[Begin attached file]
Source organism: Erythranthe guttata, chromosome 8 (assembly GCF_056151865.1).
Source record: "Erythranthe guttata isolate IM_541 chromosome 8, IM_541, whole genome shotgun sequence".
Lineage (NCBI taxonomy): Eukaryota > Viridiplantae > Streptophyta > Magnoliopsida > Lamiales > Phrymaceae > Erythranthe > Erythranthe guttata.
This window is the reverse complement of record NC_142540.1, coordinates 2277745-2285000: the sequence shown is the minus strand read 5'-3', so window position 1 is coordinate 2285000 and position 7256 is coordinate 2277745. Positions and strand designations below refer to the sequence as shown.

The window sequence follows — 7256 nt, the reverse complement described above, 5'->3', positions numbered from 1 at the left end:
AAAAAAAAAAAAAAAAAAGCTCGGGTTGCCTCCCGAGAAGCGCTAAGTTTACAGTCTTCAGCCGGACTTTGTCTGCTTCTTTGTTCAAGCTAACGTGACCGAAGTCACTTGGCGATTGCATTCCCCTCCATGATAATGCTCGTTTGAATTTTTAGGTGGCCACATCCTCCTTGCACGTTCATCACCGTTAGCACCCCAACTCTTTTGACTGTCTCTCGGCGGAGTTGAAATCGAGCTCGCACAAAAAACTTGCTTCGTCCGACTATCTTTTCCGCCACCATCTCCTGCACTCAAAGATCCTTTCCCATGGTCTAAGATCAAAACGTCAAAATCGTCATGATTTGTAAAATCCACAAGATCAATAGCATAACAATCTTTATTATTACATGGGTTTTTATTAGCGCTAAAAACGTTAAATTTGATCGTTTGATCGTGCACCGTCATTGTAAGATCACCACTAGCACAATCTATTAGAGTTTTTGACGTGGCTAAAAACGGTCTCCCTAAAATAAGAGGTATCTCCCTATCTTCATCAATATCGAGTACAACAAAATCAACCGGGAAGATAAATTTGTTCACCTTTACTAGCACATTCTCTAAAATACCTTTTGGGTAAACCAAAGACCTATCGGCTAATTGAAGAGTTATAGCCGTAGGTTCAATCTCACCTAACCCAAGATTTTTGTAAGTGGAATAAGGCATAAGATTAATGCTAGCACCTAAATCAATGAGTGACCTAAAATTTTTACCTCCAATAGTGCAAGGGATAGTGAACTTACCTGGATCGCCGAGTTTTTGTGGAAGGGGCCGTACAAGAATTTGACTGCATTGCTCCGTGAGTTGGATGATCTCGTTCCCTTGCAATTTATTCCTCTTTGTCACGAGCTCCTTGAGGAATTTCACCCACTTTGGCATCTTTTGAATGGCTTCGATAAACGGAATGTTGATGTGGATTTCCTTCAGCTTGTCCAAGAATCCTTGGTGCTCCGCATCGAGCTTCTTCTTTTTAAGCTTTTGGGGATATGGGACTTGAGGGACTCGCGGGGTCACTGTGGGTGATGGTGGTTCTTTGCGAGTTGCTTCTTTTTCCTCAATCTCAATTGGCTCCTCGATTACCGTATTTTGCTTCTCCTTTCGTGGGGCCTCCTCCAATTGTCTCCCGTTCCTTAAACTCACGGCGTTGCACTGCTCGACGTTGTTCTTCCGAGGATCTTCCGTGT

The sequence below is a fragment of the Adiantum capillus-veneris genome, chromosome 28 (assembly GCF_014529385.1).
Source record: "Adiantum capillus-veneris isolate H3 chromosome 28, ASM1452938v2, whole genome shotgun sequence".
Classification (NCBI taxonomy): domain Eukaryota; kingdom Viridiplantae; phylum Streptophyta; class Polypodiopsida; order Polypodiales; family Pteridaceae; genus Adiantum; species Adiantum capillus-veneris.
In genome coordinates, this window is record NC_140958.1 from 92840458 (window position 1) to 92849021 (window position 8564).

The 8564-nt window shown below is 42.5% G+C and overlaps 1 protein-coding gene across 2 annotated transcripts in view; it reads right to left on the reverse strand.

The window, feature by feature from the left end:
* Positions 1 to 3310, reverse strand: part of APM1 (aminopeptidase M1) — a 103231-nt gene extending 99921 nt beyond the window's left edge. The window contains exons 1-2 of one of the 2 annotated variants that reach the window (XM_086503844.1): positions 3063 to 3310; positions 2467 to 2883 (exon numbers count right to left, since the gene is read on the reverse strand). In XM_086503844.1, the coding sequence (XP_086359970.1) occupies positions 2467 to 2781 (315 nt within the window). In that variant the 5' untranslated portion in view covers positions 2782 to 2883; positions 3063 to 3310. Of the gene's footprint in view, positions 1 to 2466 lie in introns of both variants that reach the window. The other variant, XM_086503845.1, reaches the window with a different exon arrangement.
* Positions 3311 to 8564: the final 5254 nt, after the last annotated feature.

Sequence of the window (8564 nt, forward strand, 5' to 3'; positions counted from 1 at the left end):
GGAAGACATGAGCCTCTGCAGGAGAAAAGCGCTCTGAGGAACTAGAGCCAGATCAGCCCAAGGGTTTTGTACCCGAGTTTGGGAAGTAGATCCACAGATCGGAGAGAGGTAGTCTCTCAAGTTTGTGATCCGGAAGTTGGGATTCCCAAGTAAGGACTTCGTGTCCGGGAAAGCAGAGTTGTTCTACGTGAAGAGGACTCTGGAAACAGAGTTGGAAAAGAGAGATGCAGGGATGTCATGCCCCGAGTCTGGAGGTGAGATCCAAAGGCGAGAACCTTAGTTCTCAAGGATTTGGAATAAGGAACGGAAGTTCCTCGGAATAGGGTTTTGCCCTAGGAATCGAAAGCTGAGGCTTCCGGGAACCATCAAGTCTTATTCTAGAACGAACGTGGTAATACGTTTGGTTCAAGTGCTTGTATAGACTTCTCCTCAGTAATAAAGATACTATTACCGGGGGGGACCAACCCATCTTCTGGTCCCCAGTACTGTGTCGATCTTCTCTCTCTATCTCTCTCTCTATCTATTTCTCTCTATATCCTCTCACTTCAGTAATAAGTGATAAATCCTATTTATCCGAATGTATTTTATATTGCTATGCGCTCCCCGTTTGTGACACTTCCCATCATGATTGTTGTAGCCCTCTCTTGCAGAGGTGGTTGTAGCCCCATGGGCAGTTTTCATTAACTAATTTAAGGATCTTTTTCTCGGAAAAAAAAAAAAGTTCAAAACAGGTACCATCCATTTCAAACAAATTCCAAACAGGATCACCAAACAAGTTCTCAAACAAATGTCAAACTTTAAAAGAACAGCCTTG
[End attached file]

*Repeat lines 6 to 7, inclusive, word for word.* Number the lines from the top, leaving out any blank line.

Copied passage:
AAAAAAAAAAAAAAAAAAGCTCGGGTTGCCTCCCGAGAAGCGCTAAGTTTACAGTCTTCAGCCGGACTTTGTCTGCTTCTTTGTTCAAGCTAACGTGACCGAAGTCACTTGGCGATTGCATTCCCCTCCATGATAATGCTCGTTTGAATTTTTAGGTGGCCACATCCTCCTTGCACGTTCATCACCGTTAGCACCCCAACTCTTTTGACTGTCTCTCGGCGGAGTTGAAATCGAGCTCGCACAAAAAACTTGCTTCGTCCGACTATCTTTTCCGCCACCATCTCCTGCACTCAAAGATCCTTTCCCATGGTCTAAGATCAAAACGTCAAAATCGTCATGATTTGTAAAATCCACAAGATCAATAGCATAACAATCTTTATTATTACATGGGTTTTTATTAGCGCTAAAAACGTTAAATTTGATCGTTTGATCGTGCACCGTCATTGTAAGATCACCACTAGCACAATCTATTAGAGTTTTTGACGTGGCTAAAAACGGTCTCCCTAAAATAAGAGGTATCTCCCTATCTTCATCAATATCGAGTACAACAAAATCAACCGGGAAGATAAATTTGTTCACCTTTACTAGCACATTCTCTAAAATACCTTTTGGGTAAACCAAAGACCTATCGGCTAATTGAAGAGTTATAGCCGTAGGTTCAATCTCACCTAACCCAAGATTTTTGTAAGTGGAATAAGGCATAAGATTAATGCTAGCACCTAAATCAATGAGTGACCTAAAATTTTTACCTCCAATAGTGCAAGGGATAGTGAACTTACCTGGATCGCCGAGTTTTTGTGGAAGGGGCCGTACAAGAATTTGACTGCATTGCTCCGTGAGTTGGATGATCTCGTTCCCTTGCAATTTATTCCTCTTTGTCACGAGCTCCTTGAGGAATTTCACCCACTTTGGCATCTTTTGAATGGCTTCGATAAACGGAATGTTGATGTGGATTTCCTTCAGCTTGTCCAAGAATCCTTGGTGCTCCGCATCGAGCTTCTTCTTTTTAAGCTTTTGGGGATATGGGACTTGAGGGACTCGCGGGGTCACTGTGGGTGATGGTGGTTCTTTGCGAGTTGCTTCTTTTTCCTCAATCTCAATTGGCTCCTCGATTACCGTATTTTGCTTCTCCTTTCGTGGGGCCTCCTCCAATTGTCTCCCGTTCCTTAAACTCACGGCGTTGCACTGCTCGACGTTGTTCTTCCGAGGATCTTCCGTGT

The sequence below is a fragment of the Adiantum capillus-veneris genome, chromosome 28 (assembly GCF_014529385.1).